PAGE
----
I recently found another publication which discusses the issue of road density on grizzly bears. As discussed previously, once road density exceeds around 500-600m of road per square kilometre, grizzlies and other animals tend to permanently retreat from those areas. It seems that road density increases many factors which cause animals to abandon habitat. From what I have read, non-hunting traffic such as outdoor recreation activities on ATVs or snowmobiles as well as people transiting the area by car or truck, along with the increased ease of which predators are able to travel the roads, and increased hunting pressure all contribute to animals retreating from an area.
It sounds like these all contribute to a general state of alarm that make animals retreat to safer areas. Now, with the ban on hunting grizzlies, we'll be able to put to bed the impact that hunters played on this issue. I suspect that hunters only have a minimal direct role in animals departing from areas, both because of the minimal number of grizzlies hunted each year prior to the ban, but also because generally hunters tend to be slower moving and quieter than summer ATV riding or winter snowmobiling. Also, as any hunter would know, the amount of predator sign, specifically wolf sign, that can be found on roads indicates that they use roads to improve their ability to travel.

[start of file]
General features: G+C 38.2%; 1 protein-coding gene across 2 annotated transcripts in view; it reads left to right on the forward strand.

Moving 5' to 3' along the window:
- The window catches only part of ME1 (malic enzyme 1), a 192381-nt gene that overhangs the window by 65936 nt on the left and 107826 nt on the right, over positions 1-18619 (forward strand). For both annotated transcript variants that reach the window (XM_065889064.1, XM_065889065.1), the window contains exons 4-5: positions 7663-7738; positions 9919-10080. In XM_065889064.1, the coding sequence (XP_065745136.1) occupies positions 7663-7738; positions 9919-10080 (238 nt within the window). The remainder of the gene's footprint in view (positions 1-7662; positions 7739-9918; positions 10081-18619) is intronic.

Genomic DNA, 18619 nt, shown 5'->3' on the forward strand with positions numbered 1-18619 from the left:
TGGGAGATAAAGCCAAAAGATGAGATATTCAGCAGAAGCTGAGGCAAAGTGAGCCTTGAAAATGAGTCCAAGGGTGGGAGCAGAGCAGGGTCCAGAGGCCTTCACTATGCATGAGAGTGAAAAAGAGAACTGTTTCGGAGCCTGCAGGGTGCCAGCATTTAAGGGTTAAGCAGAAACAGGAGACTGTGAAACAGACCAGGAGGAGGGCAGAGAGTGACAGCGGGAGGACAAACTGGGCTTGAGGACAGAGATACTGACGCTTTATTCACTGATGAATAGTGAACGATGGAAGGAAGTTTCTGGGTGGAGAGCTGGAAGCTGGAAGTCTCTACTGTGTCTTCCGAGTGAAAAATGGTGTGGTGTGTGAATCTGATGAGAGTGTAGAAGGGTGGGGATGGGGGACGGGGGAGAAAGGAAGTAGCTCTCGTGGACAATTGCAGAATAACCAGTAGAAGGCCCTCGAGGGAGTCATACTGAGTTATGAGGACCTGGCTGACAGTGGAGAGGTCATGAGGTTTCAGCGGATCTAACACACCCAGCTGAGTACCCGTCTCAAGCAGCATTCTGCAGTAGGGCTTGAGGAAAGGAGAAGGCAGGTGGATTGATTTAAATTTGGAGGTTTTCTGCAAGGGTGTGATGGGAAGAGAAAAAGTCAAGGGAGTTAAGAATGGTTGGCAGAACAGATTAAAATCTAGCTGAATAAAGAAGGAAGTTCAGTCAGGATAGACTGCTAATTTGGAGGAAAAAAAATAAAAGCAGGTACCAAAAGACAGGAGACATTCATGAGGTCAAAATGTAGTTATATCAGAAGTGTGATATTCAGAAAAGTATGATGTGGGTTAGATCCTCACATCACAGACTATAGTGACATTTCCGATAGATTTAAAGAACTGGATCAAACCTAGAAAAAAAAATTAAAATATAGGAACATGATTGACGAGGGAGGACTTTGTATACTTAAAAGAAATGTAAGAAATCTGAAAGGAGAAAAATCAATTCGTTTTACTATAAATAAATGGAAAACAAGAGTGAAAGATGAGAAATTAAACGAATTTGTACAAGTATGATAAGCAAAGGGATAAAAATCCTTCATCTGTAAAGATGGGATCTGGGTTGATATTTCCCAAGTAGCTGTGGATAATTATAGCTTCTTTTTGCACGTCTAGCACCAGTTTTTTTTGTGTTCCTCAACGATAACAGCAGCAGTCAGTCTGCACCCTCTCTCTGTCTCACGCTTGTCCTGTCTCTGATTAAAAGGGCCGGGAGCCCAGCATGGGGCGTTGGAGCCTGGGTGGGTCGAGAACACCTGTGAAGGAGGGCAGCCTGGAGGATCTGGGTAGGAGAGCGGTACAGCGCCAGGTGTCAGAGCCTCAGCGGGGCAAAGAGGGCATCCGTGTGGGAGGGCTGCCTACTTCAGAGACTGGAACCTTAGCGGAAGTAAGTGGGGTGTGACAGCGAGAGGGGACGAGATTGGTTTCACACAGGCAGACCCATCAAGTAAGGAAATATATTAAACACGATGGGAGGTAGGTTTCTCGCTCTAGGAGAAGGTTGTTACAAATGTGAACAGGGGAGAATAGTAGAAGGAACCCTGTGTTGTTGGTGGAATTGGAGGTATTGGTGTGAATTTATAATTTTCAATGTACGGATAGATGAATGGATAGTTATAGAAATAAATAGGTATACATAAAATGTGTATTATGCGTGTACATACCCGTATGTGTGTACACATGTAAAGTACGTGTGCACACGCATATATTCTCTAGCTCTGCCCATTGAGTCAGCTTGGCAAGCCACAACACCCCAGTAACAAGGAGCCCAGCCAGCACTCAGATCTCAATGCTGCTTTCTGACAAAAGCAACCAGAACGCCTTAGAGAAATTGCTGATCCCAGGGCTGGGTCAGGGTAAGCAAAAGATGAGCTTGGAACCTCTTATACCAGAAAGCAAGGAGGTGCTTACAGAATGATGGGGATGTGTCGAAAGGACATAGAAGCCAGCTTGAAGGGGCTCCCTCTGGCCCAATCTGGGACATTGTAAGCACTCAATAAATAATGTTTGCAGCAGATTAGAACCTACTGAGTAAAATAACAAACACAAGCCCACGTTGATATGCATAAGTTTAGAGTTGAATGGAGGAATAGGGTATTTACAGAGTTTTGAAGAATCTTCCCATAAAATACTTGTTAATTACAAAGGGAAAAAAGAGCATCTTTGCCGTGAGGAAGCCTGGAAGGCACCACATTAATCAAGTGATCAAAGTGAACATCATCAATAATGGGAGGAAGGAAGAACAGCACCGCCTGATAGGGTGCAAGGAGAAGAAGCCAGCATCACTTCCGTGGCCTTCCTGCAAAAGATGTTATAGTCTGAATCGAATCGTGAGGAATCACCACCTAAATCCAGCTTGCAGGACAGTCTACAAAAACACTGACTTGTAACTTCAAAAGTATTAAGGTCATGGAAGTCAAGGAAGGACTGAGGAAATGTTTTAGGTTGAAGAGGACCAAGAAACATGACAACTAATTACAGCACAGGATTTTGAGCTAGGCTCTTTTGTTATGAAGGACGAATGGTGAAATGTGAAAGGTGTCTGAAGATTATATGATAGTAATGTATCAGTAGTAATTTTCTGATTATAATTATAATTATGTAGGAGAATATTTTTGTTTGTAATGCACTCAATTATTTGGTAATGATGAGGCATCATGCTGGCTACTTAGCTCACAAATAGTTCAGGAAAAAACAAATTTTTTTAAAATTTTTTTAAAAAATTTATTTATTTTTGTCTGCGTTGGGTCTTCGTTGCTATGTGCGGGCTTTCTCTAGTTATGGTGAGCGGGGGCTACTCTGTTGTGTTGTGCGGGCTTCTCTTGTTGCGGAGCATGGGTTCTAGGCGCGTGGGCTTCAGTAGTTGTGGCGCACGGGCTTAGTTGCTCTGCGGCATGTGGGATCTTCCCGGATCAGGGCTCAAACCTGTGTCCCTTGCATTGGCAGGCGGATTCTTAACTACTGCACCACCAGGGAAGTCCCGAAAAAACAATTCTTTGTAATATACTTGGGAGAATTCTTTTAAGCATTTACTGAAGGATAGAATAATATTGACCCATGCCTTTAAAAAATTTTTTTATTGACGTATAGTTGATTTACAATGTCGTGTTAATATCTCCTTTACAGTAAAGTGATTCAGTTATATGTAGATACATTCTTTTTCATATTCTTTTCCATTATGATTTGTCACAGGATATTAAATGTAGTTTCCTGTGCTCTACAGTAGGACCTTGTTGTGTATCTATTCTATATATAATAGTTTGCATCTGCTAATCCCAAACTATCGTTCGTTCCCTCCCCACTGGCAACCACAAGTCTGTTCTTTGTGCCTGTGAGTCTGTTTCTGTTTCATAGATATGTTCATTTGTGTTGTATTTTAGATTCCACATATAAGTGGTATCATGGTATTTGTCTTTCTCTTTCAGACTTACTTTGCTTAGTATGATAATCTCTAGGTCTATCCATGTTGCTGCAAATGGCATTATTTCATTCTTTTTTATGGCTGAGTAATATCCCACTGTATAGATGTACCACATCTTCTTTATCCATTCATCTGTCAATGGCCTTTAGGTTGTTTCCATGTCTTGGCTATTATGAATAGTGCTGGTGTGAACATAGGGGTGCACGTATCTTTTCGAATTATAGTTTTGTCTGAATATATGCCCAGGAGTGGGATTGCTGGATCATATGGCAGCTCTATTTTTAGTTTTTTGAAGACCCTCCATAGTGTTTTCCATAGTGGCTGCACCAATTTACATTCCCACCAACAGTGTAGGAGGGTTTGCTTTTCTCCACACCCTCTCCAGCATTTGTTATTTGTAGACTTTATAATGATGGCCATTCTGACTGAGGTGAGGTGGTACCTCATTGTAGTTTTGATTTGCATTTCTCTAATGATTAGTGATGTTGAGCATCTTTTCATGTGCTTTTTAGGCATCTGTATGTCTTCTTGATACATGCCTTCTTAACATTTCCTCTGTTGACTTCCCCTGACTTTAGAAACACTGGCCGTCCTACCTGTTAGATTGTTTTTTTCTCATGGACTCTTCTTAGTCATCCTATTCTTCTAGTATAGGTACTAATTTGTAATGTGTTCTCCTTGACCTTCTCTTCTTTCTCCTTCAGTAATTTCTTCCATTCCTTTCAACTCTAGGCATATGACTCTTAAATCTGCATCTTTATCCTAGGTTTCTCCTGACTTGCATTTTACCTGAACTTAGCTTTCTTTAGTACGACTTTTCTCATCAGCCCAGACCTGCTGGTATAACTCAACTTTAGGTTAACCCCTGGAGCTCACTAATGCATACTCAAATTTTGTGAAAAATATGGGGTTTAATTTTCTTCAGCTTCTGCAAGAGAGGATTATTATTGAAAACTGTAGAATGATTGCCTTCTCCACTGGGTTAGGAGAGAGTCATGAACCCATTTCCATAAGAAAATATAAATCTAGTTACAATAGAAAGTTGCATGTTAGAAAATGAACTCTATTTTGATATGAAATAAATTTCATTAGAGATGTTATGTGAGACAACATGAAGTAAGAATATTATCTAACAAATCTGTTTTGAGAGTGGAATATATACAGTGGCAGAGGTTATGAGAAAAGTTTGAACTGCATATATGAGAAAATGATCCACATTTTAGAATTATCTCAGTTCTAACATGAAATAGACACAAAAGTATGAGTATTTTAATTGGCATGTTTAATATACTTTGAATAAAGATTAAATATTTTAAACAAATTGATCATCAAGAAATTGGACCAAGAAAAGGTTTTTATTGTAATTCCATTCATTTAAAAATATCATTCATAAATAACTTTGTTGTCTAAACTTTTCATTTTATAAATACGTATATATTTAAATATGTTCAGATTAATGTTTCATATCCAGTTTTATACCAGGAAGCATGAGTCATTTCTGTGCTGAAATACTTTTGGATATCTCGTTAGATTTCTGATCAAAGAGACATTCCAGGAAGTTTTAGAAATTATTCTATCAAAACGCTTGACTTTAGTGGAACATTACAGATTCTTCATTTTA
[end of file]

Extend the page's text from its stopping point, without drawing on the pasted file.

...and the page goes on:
Anyways, the publication can be found here:
Here are the best graphics from the publication
|I don't really like this graphic. It appears as though the bear was killed by a hunter, but in reality it is probably meant to show a conservation office (CO) shooting a problem bear in a campsite where people were irresponsible about leaving out attractants. Nevertheless, I can't help but feel like this graphic is intentionally alluding to hunters. I think the top left side is is the most important. Traffic and habitat loss are serious issues.|
|There are so many forestry service roads (FSRs) in BC. We need to do a better job or revegetating them to improve habitat for all animals, including grizzlies and ungulates.|